The flipped classroom as an instructional strategy and a type of blended learning that reverses the traditional learning environment by delivering instructional content, off- and online, in- and outside the classroom, has been implemented in a 4-weeks module focusing on ageing in Europe at the Maastricht University. The main aim regarding the organization of this module was implementing flipped classroom-principles in order to create meaningful learning opportunities, while educational technologies are used to deliver content outside of the classroom. Technologies used in this module were an online interactive real time lecture from England, two interactive face-to-face lectures with visual supports, one group session including role plays and team-based learning meetings. The cohort of 2015-2016, using educational technologies, was compared with the cohort of 2014-2015 on module evaluation such as organization and instructiveness of the module, who studied the same content, although conforming the problem-based educational strategy, i.e. educational base of the Maastricht University. The cohort of 2015-2016 with its specific organization, was also more profound evaluated on outcomes as (1) experienced duration of the lecture by students, (2) experienced content of the lecture, (3) experienced the extent of the interaction and (4) format of lecturing. It was important to know how students reflected on duration and content taken into account their background knowledge so far, in order to distinguish between sufficient enough regarding prior knowledge and therefore challenging or not fitting into the course. For the evaluation, a structured online questionnaire was used, whereby above mentioned topics were asked for to evaluate by scoring them on a 4-point Likert scale. At the end, there was room for narrative feedback so that interviewees could express more in detail, if they wanted, what they experienced as good or not regarding the content of the module and its organization parts. Eventually, the response rate of the evaluation was lower than expected (54%), however, due to written feedback and exam scores, we dare to state that it gives a good and reliable overview that encourages to work further on it. Probably, the response rate may be explained by the fact that resit students were included as well, and that there maybe is too much evaluation as some time points in the program. However, overall students were excited about the organization and content of the module, but the level of self-directed behavior, necessary for this kind of educational strategy, was too low. They need to be more trained in self-directness, therefore the module will be simplified in 2016-2017 with more clear and fewer topics and extra guidance (step by step procedure). More specific information regarding the used technologies will be explained at the congress, as well as the outcomes (min and max rankings, mean and standard deviation).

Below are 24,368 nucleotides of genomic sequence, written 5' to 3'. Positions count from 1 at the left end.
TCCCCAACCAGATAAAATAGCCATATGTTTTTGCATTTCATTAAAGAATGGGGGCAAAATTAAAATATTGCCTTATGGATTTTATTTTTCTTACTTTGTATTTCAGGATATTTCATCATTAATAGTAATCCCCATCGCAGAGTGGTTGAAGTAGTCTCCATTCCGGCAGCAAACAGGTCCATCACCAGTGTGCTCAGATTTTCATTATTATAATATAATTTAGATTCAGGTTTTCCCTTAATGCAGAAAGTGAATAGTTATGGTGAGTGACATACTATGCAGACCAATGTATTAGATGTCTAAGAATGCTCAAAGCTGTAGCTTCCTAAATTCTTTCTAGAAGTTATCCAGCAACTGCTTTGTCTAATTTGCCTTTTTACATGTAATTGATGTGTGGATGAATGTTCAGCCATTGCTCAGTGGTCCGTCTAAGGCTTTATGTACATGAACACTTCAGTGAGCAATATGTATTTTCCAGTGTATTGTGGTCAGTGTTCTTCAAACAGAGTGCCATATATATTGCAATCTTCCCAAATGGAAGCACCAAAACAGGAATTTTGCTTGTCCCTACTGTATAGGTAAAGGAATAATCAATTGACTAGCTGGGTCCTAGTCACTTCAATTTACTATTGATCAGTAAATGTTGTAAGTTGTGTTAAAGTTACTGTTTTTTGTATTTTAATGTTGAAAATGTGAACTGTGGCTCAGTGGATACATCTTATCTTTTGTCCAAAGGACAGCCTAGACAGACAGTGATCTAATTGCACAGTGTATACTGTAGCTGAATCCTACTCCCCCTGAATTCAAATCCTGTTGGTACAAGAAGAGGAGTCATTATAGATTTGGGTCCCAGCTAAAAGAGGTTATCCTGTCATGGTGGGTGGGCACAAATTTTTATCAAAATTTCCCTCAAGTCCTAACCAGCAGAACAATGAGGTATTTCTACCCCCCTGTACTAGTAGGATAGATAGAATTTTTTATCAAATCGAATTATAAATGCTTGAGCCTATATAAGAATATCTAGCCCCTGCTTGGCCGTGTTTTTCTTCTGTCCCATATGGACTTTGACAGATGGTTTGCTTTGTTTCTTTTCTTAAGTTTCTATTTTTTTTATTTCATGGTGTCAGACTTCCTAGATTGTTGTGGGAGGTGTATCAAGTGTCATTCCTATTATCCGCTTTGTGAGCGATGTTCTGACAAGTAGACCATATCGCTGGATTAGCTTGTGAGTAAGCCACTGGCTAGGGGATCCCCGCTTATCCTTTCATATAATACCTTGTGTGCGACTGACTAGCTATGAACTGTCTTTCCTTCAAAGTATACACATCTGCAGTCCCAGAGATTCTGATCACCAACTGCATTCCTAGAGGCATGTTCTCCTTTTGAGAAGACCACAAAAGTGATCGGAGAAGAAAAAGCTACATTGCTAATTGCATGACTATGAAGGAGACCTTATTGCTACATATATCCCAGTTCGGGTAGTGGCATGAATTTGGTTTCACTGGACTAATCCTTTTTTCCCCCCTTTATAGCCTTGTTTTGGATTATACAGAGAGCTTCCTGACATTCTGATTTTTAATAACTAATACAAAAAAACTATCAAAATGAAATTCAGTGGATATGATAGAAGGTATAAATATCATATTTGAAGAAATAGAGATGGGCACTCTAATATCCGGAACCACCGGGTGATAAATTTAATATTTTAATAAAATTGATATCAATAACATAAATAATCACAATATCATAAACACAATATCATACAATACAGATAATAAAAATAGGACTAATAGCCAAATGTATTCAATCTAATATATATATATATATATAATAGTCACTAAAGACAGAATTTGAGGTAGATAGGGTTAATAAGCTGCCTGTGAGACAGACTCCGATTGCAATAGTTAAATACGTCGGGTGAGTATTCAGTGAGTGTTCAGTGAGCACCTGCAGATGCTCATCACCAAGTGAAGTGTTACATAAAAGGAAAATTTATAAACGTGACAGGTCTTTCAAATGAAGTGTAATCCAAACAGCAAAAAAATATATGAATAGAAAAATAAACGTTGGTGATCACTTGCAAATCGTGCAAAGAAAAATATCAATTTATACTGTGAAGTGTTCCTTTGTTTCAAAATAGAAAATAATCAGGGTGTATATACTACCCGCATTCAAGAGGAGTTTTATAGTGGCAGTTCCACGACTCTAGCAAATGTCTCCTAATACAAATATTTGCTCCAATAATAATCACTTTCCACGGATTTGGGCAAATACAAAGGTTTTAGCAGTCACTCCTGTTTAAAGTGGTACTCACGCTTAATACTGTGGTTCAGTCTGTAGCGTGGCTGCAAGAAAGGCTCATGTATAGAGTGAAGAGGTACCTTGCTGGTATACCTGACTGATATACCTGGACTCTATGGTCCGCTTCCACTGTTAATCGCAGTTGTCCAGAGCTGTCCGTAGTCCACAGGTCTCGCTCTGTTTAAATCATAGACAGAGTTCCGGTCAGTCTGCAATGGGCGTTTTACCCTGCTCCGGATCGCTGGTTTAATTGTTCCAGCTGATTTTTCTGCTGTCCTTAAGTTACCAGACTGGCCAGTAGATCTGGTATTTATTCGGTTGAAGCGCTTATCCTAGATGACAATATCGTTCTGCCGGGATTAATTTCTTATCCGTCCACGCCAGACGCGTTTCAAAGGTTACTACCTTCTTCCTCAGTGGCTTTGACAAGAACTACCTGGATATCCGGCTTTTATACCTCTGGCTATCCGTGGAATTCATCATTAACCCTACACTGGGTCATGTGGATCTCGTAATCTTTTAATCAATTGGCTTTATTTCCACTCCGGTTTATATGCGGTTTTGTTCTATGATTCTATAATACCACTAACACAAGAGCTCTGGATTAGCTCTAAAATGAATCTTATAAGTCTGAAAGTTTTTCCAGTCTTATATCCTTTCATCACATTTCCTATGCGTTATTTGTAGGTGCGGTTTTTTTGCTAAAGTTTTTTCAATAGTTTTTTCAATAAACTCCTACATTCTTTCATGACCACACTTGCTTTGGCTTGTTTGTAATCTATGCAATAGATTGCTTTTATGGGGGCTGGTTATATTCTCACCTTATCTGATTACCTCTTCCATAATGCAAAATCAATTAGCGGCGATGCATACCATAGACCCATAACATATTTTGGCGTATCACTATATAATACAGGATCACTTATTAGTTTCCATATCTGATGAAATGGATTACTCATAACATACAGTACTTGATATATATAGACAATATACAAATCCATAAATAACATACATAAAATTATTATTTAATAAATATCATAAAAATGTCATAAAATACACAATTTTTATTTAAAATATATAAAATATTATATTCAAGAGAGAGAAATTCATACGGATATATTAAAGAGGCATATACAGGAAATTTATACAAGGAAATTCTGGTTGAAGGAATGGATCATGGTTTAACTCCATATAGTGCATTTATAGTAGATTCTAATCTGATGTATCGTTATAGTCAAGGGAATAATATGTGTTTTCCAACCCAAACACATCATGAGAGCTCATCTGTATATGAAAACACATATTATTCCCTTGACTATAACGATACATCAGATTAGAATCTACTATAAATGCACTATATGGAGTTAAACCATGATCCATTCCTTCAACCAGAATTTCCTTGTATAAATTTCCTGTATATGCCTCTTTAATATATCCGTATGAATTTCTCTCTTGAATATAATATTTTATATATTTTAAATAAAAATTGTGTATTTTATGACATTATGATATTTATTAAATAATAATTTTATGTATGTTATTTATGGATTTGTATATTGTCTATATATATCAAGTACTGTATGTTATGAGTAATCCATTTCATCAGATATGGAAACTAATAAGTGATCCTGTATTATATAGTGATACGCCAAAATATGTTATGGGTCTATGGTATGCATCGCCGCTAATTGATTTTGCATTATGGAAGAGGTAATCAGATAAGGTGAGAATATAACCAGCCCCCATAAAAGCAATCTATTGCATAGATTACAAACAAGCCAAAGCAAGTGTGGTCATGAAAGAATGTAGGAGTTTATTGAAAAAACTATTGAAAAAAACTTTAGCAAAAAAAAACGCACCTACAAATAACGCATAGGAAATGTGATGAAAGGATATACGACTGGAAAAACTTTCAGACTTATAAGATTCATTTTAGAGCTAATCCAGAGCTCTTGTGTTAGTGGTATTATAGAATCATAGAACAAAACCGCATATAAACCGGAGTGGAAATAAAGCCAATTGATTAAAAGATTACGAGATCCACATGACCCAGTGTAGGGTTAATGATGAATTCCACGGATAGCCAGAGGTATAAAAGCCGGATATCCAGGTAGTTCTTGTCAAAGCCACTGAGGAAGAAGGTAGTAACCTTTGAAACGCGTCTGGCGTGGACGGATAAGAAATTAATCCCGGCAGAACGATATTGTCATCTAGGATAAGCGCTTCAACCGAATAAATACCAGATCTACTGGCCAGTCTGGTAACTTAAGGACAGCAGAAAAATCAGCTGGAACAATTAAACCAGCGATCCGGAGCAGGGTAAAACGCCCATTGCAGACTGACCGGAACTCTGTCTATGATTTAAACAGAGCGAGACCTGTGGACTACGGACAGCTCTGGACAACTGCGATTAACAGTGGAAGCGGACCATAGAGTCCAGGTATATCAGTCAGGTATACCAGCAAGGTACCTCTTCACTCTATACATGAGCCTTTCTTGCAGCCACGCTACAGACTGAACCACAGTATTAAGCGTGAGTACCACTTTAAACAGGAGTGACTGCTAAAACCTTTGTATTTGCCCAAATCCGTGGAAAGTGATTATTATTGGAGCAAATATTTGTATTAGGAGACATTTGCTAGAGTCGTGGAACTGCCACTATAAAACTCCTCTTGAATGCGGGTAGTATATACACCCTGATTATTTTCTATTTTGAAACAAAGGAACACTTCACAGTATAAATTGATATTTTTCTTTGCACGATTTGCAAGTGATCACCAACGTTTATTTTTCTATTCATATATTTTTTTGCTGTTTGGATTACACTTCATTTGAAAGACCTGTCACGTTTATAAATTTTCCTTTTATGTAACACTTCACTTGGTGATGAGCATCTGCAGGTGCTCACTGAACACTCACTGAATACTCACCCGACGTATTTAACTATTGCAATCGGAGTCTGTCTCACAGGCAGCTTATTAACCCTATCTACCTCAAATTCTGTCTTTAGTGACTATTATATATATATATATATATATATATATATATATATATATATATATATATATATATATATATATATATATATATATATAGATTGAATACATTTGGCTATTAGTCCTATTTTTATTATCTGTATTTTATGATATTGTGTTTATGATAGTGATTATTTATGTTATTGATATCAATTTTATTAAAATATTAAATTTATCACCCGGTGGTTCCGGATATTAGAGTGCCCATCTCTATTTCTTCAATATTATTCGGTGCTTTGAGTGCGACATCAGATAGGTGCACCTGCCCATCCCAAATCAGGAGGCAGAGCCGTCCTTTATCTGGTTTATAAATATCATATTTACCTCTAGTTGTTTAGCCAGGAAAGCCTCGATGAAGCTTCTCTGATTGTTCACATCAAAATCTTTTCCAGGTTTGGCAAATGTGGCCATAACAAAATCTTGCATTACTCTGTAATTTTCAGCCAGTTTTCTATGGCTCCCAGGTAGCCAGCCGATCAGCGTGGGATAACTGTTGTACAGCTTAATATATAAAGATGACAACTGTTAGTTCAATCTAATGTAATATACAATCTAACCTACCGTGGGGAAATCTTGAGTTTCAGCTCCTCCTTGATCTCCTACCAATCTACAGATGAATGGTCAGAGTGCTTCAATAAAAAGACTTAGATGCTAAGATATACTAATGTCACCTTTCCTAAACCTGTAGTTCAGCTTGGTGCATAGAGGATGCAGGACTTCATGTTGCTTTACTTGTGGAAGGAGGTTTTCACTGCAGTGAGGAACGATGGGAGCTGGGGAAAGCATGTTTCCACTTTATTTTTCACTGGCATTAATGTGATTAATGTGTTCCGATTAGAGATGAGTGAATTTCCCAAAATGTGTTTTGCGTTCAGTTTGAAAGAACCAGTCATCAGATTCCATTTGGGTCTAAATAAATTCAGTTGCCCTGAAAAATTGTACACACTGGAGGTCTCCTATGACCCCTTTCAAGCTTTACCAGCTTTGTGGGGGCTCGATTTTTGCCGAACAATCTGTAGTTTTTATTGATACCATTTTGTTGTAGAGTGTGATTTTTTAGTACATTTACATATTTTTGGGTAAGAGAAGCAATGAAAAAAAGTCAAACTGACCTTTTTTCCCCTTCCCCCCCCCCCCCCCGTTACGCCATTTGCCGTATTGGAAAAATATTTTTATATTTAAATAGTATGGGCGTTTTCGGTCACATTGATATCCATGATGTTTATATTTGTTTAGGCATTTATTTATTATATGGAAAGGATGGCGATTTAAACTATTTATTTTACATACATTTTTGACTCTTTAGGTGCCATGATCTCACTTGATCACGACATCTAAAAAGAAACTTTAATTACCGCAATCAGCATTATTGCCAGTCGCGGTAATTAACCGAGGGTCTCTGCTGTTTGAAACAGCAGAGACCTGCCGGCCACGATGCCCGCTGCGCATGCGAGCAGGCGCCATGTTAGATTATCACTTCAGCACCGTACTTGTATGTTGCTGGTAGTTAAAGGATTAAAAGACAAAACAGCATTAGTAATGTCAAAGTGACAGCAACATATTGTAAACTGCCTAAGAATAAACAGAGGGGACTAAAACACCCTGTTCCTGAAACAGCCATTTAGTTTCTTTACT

Keywords: blended learning, flipped classroom, public health, self-directness

Procedia PDF Downloads 148